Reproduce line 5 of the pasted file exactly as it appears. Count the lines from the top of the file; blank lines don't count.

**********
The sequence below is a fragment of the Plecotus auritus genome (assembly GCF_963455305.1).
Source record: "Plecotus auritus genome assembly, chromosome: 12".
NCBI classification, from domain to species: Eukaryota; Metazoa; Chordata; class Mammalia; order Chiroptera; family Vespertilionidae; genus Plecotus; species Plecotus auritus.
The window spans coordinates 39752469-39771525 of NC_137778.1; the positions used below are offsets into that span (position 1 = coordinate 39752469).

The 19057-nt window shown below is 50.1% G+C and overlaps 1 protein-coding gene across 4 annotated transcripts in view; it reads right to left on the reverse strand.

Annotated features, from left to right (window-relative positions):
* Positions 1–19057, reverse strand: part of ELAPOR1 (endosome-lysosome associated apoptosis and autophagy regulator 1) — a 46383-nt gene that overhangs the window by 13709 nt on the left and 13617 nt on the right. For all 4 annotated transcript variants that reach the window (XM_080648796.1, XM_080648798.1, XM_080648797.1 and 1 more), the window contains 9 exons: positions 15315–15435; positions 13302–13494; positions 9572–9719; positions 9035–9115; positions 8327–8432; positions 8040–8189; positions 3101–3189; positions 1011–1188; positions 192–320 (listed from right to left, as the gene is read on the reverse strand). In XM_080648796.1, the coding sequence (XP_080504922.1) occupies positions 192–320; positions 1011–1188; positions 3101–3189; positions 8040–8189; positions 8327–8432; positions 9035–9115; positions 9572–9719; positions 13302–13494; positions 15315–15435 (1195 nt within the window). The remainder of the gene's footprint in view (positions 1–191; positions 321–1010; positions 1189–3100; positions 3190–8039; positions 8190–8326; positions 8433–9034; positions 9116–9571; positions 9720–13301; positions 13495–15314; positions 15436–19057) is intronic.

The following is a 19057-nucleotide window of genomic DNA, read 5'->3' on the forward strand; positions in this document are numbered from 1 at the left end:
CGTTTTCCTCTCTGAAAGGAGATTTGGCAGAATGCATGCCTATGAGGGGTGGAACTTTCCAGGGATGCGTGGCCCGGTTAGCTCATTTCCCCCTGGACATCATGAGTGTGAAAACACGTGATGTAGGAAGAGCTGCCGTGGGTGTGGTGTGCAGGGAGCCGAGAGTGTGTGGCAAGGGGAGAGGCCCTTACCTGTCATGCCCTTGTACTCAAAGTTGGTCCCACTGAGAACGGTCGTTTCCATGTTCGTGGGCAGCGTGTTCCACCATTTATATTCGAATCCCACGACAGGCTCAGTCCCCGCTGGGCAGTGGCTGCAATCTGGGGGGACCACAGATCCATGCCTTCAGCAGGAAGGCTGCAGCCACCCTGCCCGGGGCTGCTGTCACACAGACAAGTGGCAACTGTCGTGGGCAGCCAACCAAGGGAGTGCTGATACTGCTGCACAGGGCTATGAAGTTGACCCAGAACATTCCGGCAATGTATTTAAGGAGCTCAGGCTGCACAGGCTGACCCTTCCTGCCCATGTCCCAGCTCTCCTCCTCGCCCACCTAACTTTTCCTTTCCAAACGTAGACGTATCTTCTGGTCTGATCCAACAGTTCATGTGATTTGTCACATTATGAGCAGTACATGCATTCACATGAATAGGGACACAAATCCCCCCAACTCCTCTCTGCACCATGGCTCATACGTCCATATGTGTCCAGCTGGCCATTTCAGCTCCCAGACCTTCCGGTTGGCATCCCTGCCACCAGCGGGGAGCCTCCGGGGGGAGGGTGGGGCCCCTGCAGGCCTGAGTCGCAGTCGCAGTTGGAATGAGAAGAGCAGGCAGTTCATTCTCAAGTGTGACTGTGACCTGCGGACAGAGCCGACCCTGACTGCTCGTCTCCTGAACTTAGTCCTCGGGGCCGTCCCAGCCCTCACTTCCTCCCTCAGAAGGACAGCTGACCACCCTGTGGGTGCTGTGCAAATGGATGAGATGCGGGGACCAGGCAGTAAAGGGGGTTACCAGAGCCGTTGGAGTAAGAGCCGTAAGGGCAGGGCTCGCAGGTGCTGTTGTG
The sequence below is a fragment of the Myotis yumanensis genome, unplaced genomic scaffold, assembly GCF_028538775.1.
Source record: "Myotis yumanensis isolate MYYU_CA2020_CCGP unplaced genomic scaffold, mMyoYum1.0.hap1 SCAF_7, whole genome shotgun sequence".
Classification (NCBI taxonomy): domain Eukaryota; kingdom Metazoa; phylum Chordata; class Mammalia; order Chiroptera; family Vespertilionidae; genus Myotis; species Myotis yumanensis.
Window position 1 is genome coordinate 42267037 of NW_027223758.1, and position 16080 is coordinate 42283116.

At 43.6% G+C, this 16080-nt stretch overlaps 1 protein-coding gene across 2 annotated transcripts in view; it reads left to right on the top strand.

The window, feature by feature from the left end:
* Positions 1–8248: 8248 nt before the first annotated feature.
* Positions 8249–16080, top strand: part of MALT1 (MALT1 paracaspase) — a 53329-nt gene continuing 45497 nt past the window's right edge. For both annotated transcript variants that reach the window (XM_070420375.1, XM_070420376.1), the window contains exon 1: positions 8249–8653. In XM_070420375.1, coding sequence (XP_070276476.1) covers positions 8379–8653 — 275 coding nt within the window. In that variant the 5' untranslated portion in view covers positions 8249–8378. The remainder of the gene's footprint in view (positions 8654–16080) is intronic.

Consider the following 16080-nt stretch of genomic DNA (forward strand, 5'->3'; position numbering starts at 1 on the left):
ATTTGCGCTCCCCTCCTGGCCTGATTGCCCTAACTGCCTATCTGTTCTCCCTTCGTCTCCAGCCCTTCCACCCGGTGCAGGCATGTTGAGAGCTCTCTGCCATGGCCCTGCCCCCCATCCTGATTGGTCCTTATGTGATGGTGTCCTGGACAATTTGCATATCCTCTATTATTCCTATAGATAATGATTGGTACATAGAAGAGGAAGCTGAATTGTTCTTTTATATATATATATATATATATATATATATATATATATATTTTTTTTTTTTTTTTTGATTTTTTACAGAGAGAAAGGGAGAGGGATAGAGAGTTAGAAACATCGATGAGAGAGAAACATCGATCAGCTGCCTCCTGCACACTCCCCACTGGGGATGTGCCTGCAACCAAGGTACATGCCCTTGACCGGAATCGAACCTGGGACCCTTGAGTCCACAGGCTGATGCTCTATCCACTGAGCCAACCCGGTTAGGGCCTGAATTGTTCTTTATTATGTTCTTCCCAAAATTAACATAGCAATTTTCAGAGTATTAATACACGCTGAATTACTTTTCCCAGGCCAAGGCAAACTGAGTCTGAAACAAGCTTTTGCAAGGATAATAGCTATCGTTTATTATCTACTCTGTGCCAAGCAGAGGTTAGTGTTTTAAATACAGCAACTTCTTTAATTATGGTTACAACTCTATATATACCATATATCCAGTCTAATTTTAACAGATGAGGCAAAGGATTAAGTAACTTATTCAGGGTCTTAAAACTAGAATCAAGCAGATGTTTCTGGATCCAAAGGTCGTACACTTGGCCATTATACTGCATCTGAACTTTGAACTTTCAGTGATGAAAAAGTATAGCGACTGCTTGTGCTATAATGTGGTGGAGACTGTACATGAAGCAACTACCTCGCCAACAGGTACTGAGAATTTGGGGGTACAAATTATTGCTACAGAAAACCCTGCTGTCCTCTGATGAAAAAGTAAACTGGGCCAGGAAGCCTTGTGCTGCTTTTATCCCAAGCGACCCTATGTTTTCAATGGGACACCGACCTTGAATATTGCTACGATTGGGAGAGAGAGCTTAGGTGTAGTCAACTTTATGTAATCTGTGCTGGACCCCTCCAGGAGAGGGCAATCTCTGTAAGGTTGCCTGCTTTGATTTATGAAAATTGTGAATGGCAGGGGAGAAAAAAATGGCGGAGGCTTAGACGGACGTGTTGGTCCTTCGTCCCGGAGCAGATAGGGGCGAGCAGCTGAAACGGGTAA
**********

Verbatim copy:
The 19057-nt window shown below is 50.1% G+C and overlaps 1 protein-coding gene across 4 annotated transcripts in view; it reads right to left on the reverse strand.